A strong core of veterans leads a howling pack of rookies bringing an extra punch to the Boston Bruins lineup this season. Entering the holidays, the blazing hot B’s won 12 of their last 16 games allowing them to unwrap 25 of a possible 32 points in total. They continued to streak on the other side, picking up three of a possible four points since Christmas.
But the team in black and gold are at a crossroads. Those veterans and rookies have been getting along well on the ice and in the locker room, but they are finally beginning to clash on paper — some familiar names are looking out of place, starting with Adam McQuaid’s.
This argument has nothing to do with No. 54’s play being subpar. In fact, I would argue that he is a solid bottom-four defender who could crack nearly any NHL team’s bottom pairing. But this is exactly why general manager Don Sweeney should consider trading the 31-year-old.
Another reason for moving the defenseman that should at least be considered is the state of Boston’s salary cap. It doesn’t take a mathematician to realize Sweeney is going to have a difficult job re-signing key players with less than $1 million in cap space to work with.
One last reason – and this is by far the best of the three – is that the Bruins are playing stellar defense as of late. If you don’t believe me, consider the fact that the Bruins have only given up eight even-strength goals in their past eight games, excluding an Alexander Ovechkin empty-netter on Dec. 14. Not to mention that this is being done while Boston has consistently skated three defensemen with a combined a total of 171 NHL regular-season appearances to date.
Grzelcyk & Miller Shining
Let’s start things off on a high note and take a look at just how good Boston’s defense has been during the holiday stretch. More specifically, the play of Matt Grzelcyk and Kevan Miller, who have anchored the Bruins’ bottom pair in McQuaid’s absence.
Grzelcyk, a Charlestown-native, has come into his own this season. Fans and media alike have seen a lot of Torey Krug in his game — his puck-moving capabilities cannot be denied — and there is reason to expect improvements in his game at both ends of the ice considering he will only be turning 24 on January 5.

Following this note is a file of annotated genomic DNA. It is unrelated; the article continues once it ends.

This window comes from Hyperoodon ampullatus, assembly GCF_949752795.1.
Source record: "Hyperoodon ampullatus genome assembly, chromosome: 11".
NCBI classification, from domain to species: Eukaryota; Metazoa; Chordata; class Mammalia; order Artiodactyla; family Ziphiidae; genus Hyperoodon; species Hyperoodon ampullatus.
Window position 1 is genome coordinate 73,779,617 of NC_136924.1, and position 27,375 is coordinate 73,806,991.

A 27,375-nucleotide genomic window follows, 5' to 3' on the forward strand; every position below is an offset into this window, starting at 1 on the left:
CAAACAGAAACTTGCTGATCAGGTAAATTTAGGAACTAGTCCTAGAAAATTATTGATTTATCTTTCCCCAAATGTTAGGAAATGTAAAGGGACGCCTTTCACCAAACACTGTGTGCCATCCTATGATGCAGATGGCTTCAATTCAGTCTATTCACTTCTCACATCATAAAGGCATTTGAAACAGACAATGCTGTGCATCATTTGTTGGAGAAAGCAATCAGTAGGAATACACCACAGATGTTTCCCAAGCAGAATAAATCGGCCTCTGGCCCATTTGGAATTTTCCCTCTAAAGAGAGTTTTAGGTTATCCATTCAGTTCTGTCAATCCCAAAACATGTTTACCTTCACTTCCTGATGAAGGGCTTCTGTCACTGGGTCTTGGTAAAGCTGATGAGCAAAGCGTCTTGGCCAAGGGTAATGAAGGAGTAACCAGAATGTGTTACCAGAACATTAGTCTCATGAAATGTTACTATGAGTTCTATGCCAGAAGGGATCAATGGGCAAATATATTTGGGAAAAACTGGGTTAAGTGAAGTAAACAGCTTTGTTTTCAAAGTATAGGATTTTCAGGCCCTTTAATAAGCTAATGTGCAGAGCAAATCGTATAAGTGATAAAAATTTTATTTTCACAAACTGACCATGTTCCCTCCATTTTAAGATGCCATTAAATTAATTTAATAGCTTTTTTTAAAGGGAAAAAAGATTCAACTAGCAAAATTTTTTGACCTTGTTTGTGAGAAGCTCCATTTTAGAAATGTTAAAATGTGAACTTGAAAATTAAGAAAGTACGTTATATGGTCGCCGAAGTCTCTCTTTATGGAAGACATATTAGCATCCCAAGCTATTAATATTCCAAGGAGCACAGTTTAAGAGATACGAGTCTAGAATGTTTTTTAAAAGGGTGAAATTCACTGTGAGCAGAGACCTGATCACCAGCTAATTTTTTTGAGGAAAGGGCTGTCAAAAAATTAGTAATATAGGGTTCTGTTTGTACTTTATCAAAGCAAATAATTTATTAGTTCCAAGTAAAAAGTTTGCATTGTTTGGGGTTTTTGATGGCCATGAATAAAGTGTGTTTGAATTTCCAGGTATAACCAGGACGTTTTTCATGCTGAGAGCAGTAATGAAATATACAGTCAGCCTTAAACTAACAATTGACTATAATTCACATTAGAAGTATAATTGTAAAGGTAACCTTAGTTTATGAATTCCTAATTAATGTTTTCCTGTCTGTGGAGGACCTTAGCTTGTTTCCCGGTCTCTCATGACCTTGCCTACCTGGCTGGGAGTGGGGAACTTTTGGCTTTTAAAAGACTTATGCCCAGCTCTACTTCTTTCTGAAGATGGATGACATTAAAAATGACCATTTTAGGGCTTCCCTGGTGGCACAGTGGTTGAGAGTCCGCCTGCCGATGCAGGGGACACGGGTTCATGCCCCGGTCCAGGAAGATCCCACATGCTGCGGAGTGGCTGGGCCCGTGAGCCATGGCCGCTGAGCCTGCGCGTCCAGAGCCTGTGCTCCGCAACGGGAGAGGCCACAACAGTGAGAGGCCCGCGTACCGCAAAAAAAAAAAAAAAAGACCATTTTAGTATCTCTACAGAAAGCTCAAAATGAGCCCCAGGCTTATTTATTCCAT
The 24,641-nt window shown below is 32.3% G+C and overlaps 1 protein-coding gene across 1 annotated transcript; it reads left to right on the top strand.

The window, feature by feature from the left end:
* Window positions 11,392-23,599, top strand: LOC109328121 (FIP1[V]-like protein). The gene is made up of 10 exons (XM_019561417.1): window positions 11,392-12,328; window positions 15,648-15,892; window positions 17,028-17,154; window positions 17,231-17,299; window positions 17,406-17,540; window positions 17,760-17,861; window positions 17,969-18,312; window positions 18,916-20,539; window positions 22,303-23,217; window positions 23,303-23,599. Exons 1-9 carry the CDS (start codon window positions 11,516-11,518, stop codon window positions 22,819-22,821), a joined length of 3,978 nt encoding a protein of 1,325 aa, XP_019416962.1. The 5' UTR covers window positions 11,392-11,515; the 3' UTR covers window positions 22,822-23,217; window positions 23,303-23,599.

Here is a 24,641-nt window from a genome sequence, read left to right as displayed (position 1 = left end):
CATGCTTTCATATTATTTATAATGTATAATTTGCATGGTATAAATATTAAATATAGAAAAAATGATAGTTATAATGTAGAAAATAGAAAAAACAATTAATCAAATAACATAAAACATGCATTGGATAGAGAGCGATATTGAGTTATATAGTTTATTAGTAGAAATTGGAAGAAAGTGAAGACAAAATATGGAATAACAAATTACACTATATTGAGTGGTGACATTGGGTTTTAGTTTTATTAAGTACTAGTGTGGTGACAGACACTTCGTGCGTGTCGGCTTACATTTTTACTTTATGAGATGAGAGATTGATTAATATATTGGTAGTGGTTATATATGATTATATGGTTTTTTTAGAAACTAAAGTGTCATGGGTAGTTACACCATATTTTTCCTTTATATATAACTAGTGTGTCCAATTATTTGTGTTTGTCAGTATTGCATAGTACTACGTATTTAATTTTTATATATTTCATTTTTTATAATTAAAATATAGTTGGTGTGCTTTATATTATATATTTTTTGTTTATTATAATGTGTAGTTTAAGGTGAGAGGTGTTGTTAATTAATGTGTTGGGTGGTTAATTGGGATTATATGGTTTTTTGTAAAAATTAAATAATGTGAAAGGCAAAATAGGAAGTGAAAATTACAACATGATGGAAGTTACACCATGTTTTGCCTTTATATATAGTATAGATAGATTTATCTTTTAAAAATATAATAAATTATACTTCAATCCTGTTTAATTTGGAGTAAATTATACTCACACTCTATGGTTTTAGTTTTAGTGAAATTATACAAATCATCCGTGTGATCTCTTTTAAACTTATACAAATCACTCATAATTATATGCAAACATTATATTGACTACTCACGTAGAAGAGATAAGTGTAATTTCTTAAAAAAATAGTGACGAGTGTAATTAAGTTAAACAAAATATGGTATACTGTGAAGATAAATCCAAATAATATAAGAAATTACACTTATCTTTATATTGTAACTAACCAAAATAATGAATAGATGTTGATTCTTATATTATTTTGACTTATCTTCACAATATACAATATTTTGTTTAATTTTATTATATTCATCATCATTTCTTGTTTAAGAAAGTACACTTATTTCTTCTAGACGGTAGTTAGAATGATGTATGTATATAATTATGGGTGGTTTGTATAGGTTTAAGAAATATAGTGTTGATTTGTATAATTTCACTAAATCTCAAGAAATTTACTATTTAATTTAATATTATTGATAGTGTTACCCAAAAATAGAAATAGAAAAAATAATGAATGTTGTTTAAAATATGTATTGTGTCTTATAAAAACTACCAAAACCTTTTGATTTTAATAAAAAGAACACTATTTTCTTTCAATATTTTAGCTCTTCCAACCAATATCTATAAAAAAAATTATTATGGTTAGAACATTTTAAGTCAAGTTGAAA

Is McQuaid more sound than Grzelcyk defensively? Absolutely, but let’s not forget that Grzelcyk has been holding his own, and still maintains the offensive edge over No 54. It is also important to note that Grzelcyk plays on the left side while the veteran McQuaid is a lock on the right side.
Now, this may not sound like too big of a deal considering the flexibility that Miller has in being able to play on both sides of the ice, but why make the switch when he has been playing so solid? I’ve seen a huge pep in Miller’s strides that I have not seen from him in past years. He is jumping into the offensive game, and it paid off against the Senators on Wednesday in the form of a goal. Some even argue that Miller is maturing into a top-four defensemen.
McQuaid also plays a very similar role as Miller when it comes to their defense and toughness. Both stand up for their teammates by dropping the mitts and throwing hits while remaining the masters of clearing pesky forwards from the crease (well, after their 6-foot-9, 250-pound captain). Considering Miller’s uptick in offensive capabilities this year, one may wonder if McQuaid’s role on the Bruins has become redundant.
Miller has been solid on the right side, and if McQuaid comes in, you have to shift him to the left, not to mention sending Carlo down to the bottom pair so No. 54 can reunite with Krug on the middle pairing.
I can’t readily accept sitting Grzelcyk for McQuaid either. Changing things up could alter the stellar results coach Bruce Cassidy has been seeing. In this situation, you have to ask yourself which player you see on this team in the future, and for this writer, that’s the younger and most promising of the two. That’s who I want playing against NHL opposition.
McQuaid Too Good to Re-Sign
Well, can’t the Bruins just hold onto McQuaid for the time being? Possibly, but I would argue against doing so: Grzelcyk is set to be a restricted free agent at the end of this season and will want at least $2 million if he continues starting, possibly more if he continues soaking up power play minutes.
Also, McQuaid will be an unrestricted free agent following the 2019 NHL Playoffs, making it a risky transaction for any team to bring him on next year. That deems the present the prime time to move him.
It’s important to consider who else Sweeney will have to re-sign in the Summer of 2019: Danton Heinen, Noel Acciari, Charlie McAvoy, Brandon Carlo, Jakob Forsbacka-Karlsson, Peter Cehlarik and Zane McIntyre.
When McQuaid’s $2.75 million contract is up, he will likely get the boot in favor of McAvoy and Carlo’s expensive deals. If Heinen continues to soar and McIntyre takes on the backup role by then, McQuaid could see himself fall back even further in line.
The value the Bruins could receive in return for No. 54’s services would not be all that bad either, especially if he is to see at least some ice time before the trade deadline. A draft pick outside the first round is not out of the question in a cap-dump scenario, but the Bruins could take on a player on an expiring deal as well.
If the Bruins don’t move McQuaid in the near future, they will likely lose him to free agency for nothing. Considering he is day-to-day and a game-time decision for Saturday’s matchup against the Senators, we could see him slip into the lineup and perform quite well. Though there are other options, when you start piecing together the roster of Boston’s future, McQuaid just doesn’t seem to fit in.
I cover the Boston Bruins and NCAA Hockey here at The Hockey Writers. Born and raised 10 miles north of Boston, I developed a love for the game of ice hockey at a very young age. There’s really nothing better than this sport, though steak is a close second.